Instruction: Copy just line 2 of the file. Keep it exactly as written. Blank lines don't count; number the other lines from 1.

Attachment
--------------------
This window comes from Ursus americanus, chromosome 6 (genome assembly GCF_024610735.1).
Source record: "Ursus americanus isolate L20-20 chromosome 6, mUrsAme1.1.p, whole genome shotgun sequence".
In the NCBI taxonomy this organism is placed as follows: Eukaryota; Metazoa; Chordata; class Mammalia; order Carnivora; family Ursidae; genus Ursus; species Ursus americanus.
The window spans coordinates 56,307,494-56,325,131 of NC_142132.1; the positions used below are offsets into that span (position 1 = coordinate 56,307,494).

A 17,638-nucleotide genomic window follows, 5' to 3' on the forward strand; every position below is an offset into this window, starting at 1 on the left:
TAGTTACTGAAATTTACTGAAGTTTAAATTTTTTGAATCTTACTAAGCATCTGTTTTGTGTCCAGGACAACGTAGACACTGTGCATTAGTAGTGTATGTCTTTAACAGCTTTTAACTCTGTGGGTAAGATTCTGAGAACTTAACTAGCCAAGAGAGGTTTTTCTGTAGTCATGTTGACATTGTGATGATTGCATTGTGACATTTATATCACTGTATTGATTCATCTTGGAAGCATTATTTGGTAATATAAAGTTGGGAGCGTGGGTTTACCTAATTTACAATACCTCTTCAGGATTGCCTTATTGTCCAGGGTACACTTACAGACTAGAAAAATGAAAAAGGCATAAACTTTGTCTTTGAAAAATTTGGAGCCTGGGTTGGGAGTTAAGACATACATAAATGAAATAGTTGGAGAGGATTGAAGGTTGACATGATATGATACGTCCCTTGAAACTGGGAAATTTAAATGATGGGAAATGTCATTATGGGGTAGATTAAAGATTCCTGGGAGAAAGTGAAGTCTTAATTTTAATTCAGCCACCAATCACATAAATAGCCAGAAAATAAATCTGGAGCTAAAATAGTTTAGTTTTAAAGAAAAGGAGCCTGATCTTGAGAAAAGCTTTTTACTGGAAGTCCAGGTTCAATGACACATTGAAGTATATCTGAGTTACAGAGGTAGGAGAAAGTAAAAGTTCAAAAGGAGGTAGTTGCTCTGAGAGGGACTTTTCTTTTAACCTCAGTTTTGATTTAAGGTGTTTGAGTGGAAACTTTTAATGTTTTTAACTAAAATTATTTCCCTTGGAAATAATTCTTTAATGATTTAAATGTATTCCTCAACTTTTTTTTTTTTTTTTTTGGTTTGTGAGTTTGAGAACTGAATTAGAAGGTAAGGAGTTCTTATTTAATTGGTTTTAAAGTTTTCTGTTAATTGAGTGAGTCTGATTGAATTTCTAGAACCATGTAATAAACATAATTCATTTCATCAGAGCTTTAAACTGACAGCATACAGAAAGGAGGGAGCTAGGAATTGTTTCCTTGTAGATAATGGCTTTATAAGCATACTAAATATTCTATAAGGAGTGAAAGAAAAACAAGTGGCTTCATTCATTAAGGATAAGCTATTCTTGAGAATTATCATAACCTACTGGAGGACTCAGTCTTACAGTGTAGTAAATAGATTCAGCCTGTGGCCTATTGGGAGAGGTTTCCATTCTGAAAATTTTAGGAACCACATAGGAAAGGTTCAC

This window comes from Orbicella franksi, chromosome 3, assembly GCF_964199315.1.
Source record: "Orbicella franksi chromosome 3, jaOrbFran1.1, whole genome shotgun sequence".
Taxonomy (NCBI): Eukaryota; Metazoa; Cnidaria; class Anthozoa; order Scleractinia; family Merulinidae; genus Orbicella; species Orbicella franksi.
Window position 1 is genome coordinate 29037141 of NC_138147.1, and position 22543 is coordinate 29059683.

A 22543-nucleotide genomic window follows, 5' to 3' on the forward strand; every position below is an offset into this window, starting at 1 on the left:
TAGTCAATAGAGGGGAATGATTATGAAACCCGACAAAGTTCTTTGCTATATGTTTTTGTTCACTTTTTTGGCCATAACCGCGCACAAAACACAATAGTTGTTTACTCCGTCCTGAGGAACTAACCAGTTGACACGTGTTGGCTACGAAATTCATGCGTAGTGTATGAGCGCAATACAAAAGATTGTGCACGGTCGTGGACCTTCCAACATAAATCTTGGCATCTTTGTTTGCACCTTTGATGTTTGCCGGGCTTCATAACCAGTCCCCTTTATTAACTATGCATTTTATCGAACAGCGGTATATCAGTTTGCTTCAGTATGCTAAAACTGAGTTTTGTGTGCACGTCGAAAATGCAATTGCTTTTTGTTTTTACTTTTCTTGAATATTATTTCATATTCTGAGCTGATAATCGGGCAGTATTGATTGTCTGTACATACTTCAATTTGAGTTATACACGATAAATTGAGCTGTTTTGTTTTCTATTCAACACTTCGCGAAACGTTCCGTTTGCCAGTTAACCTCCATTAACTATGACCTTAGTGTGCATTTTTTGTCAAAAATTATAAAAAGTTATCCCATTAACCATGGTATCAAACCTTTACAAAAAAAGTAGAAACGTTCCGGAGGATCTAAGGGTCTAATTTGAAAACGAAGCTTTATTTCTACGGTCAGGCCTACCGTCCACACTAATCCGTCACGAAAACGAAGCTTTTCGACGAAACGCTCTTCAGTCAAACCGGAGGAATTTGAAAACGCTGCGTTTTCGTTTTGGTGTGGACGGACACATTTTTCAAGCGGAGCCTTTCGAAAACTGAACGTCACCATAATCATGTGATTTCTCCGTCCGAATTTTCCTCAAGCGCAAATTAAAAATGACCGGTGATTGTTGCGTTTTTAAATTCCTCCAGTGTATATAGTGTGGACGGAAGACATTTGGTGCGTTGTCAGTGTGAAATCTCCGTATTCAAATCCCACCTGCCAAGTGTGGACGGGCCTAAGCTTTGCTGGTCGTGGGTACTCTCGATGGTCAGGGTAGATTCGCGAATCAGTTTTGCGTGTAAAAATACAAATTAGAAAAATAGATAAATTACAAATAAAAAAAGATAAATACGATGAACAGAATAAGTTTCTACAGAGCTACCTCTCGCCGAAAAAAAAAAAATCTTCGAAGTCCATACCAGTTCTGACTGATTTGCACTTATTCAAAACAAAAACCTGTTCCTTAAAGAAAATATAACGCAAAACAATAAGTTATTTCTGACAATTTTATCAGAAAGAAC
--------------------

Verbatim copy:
Source record: "Ursus americanus isolate L20-20 chromosome 6, mUrsAme1.1.p, whole genome shotgun sequence".